Peru, Lake Titicaca, Puno
Food, Restaurant, Culture
My niece keeps a couple of plump, furry guinea pigs in a big cage in her room. She feeds them carrots. They make cute squeaky noises back at her.
That's all I could think of when cuy (pronounced KWEE), the traditional indigenous dish of much of Andean South America, was served to me in a pleasant little restaurant in Puno, Peru. Cuy, you see, is guinea pig.
Fried, stewed or roasted, served with rice or potatoes, or most often both, cuy is a delicacy reserved for special occasions or special visitors. It's served in traditional restaurants throughout the Andes and a favorite among the Quechua Indians of Peru and Bolivia.
As a traveler yearning to experience and explore all the local culture had to offer, to Cuy or not to Cuy, that was the question.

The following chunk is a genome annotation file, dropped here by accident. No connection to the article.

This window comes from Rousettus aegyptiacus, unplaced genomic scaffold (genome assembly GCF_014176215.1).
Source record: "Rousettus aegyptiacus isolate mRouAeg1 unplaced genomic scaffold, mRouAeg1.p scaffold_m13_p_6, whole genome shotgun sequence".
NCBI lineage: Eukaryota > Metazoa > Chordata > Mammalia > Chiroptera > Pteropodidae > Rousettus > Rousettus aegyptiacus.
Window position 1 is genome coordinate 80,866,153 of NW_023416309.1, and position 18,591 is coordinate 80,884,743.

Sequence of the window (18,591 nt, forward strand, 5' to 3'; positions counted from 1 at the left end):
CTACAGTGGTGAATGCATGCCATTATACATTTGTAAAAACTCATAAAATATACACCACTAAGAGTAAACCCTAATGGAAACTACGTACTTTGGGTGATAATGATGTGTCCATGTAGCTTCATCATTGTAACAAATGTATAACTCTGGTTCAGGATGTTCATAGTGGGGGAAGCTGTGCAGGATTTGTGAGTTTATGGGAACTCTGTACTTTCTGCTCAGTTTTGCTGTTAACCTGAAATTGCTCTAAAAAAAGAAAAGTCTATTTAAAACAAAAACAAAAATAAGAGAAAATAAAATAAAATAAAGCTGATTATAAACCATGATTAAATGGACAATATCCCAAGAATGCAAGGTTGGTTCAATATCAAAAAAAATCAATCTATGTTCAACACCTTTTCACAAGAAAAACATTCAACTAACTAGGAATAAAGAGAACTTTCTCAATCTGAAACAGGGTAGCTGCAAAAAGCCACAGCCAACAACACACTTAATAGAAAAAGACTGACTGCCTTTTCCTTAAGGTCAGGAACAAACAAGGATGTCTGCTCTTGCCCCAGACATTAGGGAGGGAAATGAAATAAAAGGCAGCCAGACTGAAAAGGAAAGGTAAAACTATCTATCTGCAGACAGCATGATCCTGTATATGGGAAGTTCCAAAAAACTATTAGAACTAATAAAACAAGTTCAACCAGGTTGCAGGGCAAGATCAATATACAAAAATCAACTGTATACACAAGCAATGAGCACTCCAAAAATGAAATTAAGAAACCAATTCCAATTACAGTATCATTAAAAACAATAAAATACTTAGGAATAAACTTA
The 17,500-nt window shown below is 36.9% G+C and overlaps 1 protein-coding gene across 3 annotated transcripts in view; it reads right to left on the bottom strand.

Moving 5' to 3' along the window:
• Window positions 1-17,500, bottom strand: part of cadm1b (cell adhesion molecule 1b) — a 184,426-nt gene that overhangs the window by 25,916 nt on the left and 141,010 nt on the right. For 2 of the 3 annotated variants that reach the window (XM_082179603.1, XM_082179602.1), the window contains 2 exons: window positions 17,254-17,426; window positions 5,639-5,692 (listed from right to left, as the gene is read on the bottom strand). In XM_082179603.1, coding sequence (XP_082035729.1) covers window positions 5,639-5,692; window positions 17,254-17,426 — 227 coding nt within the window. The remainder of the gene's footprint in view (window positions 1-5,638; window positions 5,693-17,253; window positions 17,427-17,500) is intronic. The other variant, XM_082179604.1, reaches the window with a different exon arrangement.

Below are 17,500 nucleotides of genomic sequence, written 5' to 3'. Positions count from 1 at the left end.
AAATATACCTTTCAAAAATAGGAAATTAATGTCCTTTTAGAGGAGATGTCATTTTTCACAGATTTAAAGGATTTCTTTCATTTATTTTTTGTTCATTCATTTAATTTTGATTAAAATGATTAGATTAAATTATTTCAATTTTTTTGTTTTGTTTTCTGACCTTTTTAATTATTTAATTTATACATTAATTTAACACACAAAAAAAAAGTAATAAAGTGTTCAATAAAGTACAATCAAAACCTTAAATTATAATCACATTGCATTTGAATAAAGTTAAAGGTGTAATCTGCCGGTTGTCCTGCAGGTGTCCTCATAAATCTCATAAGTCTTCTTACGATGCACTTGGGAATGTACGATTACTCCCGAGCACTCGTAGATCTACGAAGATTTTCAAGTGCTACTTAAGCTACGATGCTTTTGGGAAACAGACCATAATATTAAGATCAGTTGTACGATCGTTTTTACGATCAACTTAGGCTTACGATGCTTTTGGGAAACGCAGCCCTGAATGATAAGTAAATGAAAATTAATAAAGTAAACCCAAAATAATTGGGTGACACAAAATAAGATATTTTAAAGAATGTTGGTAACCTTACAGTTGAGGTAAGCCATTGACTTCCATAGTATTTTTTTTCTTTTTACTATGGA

I'm a big believer in traveling globally and eating locally. But this poor little cuy was served up whole, stripped of his fur, gutted, fried and splayed out on the plate looking up at me. I just couldn't do it. I couldn't bring a fork anywhere near this rodent. I couldn't eat my niece's pets.
I pushed it around the plate. I picked at the potatoes. I pushed the cuy around the plate again. I enjoyed the vegetable-laden quinoa soup. I pushed the cuy around the plate until it looked away from me. I drank a lot of beer. I pushed the cuy around the plate some more.
My travel and dinner companions were trying much harder than I was. They cut into the little beasts. They didn't personally know any guinea pigs like I did. They could do it guilt-free. They picked meat off of little bones and chewed. They were cheered by the band and waiters.
They tell me it had no taste. It was kind of tough, a little greasy and flavored with too much salt. I'll take their word for it.
Keep an open mind, culinarily speaking.
Puno is the jumping off place on Lake Titicaca to go see the reed islands.
Watch out for pickpockets.